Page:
Inflation drops (a bit) in Brazil bringing an end to central bank rate increases just a little closer

06/09/2010 11:02 am EST

Focus: STOCKS

Jim Jubak

Founder and Editor, JubakPicks.com

Inflation dropped in Brazil in May.

For the 12 months ended in May consumer prices rose at a 5.22% annual rate. That’s a drop for the 5.26% annual rate recorded in April. This is the first decline in Brazil’s inflation rate in seven months.

The slowing of the pace of inflation isn’t likely to deter Brazil’s central bank from raising interest rates later today. The consensus among economists is for an increase of 0.75 percentage points. That would take Brazil’s benchmark Selic rate to 10.25%. Even at 5.22% inflation is running ahead of the central bank’s 4.5% target for inflation this year.

But the slowdown in inflation plus the decisive action on interest rates by the Banco Central do Brasil—the central bank raised interest rates 0.5 percentage points last month--has raised financial market expectations that Brazil will be able to get inflation under control without tanking economic growth.

The Brazilian economy grew at a 9% annual rate in the first quarter of 2010; economists expect to see—and hope to see--slower growth in the second quarter. JPMorgan Chase has projected a 7.5% economic growth rate for the entire year.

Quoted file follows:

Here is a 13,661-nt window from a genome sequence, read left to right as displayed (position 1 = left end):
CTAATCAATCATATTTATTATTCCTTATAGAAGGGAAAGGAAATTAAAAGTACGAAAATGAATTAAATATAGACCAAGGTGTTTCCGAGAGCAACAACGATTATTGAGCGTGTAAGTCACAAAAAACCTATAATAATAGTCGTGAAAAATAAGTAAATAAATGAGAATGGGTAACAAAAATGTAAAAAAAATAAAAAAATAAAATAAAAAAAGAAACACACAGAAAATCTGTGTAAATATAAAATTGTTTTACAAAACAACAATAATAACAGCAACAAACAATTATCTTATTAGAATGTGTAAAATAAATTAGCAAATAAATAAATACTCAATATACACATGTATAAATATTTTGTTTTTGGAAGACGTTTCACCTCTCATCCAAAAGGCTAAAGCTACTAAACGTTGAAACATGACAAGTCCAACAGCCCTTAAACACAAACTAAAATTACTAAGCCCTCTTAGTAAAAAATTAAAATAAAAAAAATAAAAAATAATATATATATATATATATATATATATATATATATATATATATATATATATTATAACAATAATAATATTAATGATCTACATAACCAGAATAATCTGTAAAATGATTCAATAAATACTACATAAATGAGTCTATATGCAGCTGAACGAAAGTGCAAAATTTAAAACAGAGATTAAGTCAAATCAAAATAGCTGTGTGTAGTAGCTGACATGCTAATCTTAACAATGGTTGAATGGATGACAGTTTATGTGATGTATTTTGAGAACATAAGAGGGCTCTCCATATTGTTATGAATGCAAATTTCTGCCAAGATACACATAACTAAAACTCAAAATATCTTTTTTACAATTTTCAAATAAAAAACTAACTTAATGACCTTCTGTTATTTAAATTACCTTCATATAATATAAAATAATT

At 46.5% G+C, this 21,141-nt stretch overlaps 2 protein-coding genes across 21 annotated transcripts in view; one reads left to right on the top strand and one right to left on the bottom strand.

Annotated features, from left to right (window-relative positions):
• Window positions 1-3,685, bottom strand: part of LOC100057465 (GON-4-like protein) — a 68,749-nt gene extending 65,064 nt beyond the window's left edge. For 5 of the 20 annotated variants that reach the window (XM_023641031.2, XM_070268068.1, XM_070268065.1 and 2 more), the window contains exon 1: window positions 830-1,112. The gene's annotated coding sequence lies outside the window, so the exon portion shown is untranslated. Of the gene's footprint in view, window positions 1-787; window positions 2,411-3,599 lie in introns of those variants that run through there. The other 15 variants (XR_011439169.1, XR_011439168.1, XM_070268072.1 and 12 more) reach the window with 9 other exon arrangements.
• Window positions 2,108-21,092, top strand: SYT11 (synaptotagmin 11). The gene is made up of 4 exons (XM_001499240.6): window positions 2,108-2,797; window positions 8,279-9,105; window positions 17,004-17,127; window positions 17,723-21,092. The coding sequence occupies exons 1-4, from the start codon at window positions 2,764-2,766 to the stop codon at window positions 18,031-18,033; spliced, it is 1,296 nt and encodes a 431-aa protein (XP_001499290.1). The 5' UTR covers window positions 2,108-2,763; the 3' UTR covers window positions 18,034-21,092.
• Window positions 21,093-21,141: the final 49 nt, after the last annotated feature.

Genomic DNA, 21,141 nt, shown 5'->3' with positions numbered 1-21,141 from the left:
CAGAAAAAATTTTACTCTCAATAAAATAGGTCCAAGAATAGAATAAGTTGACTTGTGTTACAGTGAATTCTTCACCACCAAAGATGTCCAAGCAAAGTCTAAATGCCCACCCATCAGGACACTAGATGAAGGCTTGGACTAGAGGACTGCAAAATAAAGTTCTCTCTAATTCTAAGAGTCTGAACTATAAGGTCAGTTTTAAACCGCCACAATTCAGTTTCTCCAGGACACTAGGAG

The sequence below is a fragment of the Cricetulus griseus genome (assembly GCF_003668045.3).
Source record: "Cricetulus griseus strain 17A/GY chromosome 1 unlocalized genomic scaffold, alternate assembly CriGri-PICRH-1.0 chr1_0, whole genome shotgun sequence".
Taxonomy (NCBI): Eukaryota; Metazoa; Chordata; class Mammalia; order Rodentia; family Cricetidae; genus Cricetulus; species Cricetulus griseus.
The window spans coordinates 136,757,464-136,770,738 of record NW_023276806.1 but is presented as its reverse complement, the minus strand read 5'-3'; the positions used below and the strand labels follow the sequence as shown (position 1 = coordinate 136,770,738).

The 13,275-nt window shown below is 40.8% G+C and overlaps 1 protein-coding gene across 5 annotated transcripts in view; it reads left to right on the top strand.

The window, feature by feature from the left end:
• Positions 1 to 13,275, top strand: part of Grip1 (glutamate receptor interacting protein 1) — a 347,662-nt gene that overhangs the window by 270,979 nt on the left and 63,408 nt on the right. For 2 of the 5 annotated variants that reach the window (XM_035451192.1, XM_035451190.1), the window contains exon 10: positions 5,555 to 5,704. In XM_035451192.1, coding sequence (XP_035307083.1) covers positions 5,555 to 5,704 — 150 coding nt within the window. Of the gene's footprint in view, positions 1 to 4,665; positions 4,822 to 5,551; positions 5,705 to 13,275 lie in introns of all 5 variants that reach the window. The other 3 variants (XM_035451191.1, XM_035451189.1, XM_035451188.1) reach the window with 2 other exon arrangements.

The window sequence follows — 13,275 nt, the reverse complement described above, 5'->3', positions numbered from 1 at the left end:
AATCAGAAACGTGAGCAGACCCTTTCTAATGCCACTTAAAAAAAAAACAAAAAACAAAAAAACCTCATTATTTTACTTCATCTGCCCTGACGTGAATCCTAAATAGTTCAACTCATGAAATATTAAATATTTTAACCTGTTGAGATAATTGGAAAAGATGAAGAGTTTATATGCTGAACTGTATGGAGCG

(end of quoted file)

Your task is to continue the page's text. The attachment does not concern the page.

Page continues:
In a sign of confidence that central bank policy will succeed in controlling inflation, the difference between overnight interest rate future contracts due in January 2011 and those due in January 2013 narrowed to 1.01 percentage points this week. That’s the smallest gap in 14 months and pretty much wipes out the 0.43 percentage point increase in the size of the gap in April. In that month financial markets seemed to be signaling a loss of faith in the central bank after it failed to raise interest rates in March.

The fall in inflation and the size of today’s interest rate increase are key to figuring out when to buy into Brazilian stocks. Stock prices are likely to remain under domestic pressure—plus whatever penalty the euro debt crisis imposes on share prices in emerging markets—until the Banco Central do Brasil reaches the end of its interest rate increases. The consensus before today’s inflation number was that the bank wouldn’t stop until the Selic rate was 12% or so.

 If inflation continues to decline, albeit modestly, and the bank continues to eat up the interest rate turf with 0.5 and 0.75 percentage point increases, the end to the bank’s rate increases may be closer than the end of 2010 target assumed by the consensus earlier this year. Much closer.

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